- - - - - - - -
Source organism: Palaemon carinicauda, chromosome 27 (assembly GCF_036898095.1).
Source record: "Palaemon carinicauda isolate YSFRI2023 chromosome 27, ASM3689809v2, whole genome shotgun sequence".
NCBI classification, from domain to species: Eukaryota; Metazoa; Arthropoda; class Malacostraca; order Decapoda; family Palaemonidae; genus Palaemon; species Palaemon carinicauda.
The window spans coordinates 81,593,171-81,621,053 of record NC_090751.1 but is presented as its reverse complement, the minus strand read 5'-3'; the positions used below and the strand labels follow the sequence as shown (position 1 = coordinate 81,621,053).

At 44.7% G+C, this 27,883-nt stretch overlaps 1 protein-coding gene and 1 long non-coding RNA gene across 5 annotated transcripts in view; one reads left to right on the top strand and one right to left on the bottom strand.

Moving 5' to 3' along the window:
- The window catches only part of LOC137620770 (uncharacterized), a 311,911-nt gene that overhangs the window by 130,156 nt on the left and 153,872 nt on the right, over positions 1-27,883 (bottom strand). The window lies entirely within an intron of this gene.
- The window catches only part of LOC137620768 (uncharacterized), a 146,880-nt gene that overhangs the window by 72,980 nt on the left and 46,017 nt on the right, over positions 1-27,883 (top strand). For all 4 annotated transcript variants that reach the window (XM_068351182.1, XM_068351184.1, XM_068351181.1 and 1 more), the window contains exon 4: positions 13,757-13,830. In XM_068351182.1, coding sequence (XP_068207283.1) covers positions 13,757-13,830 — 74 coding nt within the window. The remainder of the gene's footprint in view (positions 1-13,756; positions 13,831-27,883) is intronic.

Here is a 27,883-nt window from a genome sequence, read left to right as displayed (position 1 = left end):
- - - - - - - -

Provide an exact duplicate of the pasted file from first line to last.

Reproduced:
Source organism: Palaemon carinicauda, chromosome 27 (assembly GCF_036898095.1).
Source record: "Palaemon carinicauda isolate YSFRI2023 chromosome 27, ASM3689809v2, whole genome shotgun sequence".
NCBI classification, from domain to species: Eukaryota; Metazoa; Arthropoda; class Malacostraca; order Decapoda; family Palaemonidae; genus Palaemon; species Palaemon carinicauda.
The window spans coordinates 81,593,171-81,621,053 of record NC_090751.1 but is presented as its reverse complement, the minus strand read 5'-3'; the positions used below and the strand labels follow the sequence as shown (position 1 = coordinate 81,621,053).

At 44.7% G+C, this 27,883-nt stretch overlaps 1 protein-coding gene and 1 long non-coding RNA gene across 5 annotated transcripts in view; one reads left to right on the top strand and one right to left on the bottom strand.

Moving 5' to 3' along the window:
- The window catches only part of LOC137620770 (uncharacterized), a 311,911-nt gene that overhangs the window by 130,156 nt on the left and 153,872 nt on the right, over positions 1-27,883 (bottom strand). The window lies entirely within an intron of this gene.
- The window catches only part of LOC137620768 (uncharacterized), a 146,880-nt gene that overhangs the window by 72,980 nt on the left and 46,017 nt on the right, over positions 1-27,883 (top strand). For all 4 annotated transcript variants that reach the window (XM_068351182.1, XM_068351184.1, XM_068351181.1 and 1 more), the window contains exon 4: positions 13,757-13,830. In XM_068351182.1, coding sequence (XP_068207283.1) covers positions 13,757-13,830 — 74 coding nt within the window. The remainder of the gene's footprint in view (positions 1-13,756; positions 13,831-27,883) is intronic.

Here is a 27,883-nt window from a genome sequence, read left to right as displayed (position 1 = left end):